Postharvest Biology and Technology: Postharvest Technologies

The primary objectives in postharvest handling are to keep the produce cool, slow down transpiration and other chemical changes, and prevent physical damages such as bruising and impact in order to delay deterioration.

Postharvest technologies are there to stimulate agricultural production, prevent postharvest losses, boost nutritional value, and increase value of production.

In this blog, we will be going through the most important postharvest technology procedures and how these help in achieving the goals mentioned above.

1. Temperature Management

When we think of postharvest technology procedures, temperature management is the first to come in mind.

It is safe to say that temperature management is the most effective tool in extending the shelf life of fresh produce.

 Cold storage facilities should be specifically designed for this purpose

 Transit vehicles must have desirably low temperature before loading the commodities.

2. Relative Humidity Control

Relative humidity affects water loss, decay development, fruit ripening and in some cases, physiological disorders. Relative Humidity can be controlled by any of the following procedures:

 Spray or steam in the air by using humidifiers

 Air movement and ventilation in the cold storage facility

 Providing moisture barriers for insulation of storage room and transit vehicle walls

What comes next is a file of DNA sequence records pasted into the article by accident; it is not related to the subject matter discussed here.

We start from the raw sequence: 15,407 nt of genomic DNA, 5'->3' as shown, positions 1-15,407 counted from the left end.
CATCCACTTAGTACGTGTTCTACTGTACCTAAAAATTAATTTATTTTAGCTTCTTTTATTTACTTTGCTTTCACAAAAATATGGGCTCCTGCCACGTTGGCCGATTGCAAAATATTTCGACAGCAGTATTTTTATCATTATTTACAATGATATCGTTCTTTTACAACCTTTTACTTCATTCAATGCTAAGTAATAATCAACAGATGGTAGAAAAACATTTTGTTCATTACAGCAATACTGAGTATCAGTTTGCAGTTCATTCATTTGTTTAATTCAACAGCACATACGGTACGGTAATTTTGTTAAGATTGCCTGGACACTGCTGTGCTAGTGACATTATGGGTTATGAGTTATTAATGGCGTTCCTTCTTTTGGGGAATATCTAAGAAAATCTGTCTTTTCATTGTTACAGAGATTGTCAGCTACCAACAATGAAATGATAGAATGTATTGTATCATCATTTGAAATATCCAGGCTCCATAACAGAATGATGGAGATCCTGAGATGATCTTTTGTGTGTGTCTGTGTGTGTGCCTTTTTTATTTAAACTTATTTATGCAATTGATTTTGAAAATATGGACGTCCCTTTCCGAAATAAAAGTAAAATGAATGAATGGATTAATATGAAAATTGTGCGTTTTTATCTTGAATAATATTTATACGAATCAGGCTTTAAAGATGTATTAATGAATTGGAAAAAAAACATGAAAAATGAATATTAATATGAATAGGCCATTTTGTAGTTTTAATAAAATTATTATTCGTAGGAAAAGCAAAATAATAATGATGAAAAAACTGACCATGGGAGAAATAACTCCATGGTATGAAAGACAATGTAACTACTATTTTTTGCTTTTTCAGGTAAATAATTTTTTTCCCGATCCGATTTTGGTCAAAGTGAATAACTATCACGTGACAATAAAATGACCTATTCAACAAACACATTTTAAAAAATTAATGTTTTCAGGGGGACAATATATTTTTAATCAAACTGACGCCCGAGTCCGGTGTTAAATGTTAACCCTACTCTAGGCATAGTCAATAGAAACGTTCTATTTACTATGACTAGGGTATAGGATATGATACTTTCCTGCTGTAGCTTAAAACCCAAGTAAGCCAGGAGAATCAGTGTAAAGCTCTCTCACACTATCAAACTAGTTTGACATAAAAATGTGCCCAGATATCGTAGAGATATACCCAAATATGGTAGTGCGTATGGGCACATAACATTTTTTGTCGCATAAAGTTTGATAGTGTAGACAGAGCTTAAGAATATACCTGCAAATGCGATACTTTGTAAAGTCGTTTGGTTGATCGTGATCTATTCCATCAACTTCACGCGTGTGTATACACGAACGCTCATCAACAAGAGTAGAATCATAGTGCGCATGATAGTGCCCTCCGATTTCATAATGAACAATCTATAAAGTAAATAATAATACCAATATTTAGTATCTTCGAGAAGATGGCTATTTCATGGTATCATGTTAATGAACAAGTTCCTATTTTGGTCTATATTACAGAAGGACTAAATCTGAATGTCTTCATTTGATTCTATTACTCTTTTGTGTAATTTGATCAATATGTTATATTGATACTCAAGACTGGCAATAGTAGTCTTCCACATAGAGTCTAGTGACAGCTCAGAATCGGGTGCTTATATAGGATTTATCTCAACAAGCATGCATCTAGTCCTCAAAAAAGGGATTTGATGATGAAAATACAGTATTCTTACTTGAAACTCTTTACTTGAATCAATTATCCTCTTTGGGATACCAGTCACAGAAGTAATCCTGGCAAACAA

 Wetting the floors in the storage room

 Putting crushed ice in shipment containers or in retail displays

 Sprinkling water on the produce during retail marketing.

3. Application of Supplement Treatment

 Cleaning commodities followed by removal of excess surface moisture

 Sorting commodities in the attempt to eliminate defects

 Applying postharvest fungicides

 Applying wax and other surface coatings and film wrapping

 Heat treatments such as how water or air and vapor heat

4. Cultivars

Producers today are now using cultivars (short for cultivated varieties) in order to ensure production of top quality commodities.

These commodities taste better, firmer, and most importantly resistant to disease.

5. Postharvest Integrated Pest Management (IPM)

Postharvest IPM in agricultural production is a systems approach towards pest management where the good management practices are combined with one or several treatments in order to control pests and diseases.

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